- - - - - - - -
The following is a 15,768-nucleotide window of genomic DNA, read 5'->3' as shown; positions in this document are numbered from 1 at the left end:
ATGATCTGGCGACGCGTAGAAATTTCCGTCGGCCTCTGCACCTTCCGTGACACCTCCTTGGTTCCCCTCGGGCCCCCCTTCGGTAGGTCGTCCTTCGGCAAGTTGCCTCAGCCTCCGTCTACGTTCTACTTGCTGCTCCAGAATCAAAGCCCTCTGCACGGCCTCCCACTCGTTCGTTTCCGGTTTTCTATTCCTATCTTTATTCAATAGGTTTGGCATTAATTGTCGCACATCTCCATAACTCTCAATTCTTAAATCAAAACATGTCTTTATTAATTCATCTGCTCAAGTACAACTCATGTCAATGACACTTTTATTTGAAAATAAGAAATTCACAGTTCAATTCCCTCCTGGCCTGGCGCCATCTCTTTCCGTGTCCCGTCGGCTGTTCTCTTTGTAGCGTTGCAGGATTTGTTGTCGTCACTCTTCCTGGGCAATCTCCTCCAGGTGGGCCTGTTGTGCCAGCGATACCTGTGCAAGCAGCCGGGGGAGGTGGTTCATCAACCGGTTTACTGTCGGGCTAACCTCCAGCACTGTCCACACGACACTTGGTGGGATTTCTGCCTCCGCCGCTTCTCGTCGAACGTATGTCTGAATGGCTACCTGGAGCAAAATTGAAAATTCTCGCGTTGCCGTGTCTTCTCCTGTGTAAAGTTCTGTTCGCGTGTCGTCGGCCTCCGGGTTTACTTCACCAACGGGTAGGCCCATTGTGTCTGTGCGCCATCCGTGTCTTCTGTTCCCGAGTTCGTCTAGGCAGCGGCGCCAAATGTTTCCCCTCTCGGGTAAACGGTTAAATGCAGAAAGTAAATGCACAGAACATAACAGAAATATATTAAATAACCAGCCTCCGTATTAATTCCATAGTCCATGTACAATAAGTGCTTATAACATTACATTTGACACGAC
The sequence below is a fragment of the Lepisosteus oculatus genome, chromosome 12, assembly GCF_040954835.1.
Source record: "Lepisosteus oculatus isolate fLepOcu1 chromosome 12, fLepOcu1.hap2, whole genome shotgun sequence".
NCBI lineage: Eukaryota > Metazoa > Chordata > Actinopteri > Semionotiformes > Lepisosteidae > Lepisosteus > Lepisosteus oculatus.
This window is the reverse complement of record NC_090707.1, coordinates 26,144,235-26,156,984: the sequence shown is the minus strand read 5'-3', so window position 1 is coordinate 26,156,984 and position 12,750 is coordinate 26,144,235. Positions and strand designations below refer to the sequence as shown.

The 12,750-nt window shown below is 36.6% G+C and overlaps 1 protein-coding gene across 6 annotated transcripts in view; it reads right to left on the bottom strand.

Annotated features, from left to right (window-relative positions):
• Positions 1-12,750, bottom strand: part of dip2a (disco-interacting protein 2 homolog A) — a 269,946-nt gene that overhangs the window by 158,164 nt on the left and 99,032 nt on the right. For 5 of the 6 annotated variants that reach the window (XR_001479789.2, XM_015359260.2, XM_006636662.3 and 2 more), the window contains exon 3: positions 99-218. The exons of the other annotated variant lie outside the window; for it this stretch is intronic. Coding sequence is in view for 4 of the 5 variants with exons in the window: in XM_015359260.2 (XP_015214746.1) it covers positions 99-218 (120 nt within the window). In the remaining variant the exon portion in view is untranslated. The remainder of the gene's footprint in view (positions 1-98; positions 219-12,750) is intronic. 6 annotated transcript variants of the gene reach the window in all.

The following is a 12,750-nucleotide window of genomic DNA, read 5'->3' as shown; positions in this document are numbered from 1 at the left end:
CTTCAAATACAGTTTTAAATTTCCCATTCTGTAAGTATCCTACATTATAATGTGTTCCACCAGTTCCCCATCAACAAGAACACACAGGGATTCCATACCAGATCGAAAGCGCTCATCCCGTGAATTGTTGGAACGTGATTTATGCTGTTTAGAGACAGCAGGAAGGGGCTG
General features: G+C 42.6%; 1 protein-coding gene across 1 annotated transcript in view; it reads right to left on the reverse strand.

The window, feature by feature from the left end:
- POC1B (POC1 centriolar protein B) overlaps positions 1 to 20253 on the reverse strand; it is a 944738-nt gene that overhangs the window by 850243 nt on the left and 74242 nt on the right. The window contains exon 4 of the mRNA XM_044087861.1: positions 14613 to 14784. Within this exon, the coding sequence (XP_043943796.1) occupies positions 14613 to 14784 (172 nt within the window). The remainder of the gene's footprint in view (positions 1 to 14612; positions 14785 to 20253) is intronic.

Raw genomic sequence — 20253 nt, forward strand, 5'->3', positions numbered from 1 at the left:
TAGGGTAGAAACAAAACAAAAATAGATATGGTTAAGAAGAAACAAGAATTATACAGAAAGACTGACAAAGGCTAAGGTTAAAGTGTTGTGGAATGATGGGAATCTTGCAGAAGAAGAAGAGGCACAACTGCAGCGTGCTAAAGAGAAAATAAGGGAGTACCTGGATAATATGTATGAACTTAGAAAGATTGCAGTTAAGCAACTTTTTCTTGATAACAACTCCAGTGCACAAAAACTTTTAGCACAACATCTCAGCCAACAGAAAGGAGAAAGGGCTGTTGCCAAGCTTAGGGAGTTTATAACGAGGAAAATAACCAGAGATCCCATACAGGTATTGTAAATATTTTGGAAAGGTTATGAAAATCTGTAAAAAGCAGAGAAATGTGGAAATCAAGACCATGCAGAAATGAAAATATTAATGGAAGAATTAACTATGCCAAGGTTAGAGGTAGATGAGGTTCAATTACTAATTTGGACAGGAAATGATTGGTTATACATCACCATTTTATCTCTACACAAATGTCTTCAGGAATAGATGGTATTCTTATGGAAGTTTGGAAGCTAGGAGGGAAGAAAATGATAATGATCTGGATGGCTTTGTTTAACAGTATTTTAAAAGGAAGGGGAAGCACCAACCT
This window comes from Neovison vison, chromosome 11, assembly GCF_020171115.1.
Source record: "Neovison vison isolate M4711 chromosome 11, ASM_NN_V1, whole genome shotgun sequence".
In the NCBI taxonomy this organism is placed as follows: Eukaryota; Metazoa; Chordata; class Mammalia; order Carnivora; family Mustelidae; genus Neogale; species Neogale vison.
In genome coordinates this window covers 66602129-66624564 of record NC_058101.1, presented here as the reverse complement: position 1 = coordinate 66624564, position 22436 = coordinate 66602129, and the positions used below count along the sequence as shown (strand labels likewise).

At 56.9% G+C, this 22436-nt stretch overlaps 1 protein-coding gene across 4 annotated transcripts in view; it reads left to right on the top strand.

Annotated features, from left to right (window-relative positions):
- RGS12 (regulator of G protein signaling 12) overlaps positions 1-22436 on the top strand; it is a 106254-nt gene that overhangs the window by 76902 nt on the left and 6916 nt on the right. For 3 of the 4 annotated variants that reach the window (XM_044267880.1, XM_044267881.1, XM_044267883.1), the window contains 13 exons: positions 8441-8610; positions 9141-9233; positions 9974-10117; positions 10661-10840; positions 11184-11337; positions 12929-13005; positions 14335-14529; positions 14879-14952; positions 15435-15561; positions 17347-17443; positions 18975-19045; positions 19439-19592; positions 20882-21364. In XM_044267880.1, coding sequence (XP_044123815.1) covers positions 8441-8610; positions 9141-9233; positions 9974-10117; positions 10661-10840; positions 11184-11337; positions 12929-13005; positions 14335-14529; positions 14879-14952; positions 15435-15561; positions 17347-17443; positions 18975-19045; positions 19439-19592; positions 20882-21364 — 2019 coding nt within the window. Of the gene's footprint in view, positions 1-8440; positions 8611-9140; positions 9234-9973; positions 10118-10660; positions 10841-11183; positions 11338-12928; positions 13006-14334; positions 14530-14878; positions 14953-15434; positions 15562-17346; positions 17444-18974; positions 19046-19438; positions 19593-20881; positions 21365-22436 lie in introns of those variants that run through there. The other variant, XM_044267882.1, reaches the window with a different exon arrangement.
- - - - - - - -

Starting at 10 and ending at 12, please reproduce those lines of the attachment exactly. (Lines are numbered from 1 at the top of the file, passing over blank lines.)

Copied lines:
The following is a 12,750-nucleotide window of genomic DNA, read 5'->3' as shown; positions in this document are numbered from 1 at the left end:
CTTCAAATACAGTTTTAAATTTCCCATTCTGTAAGTATCCTACATTATAATGTGTTCCACCAGTTCCCCATCAACAAGAACACACAGGGATTCCATACCAGATCGAAAGCGCTCATCCCGTGAATTGTTGGAACGTGATTTATGCTGTTTAGAGACAGCAGGAAGGGGCTG
General features: G+C 42.6%; 1 protein-coding gene across 1 annotated transcript in view; it reads right to left on the reverse strand.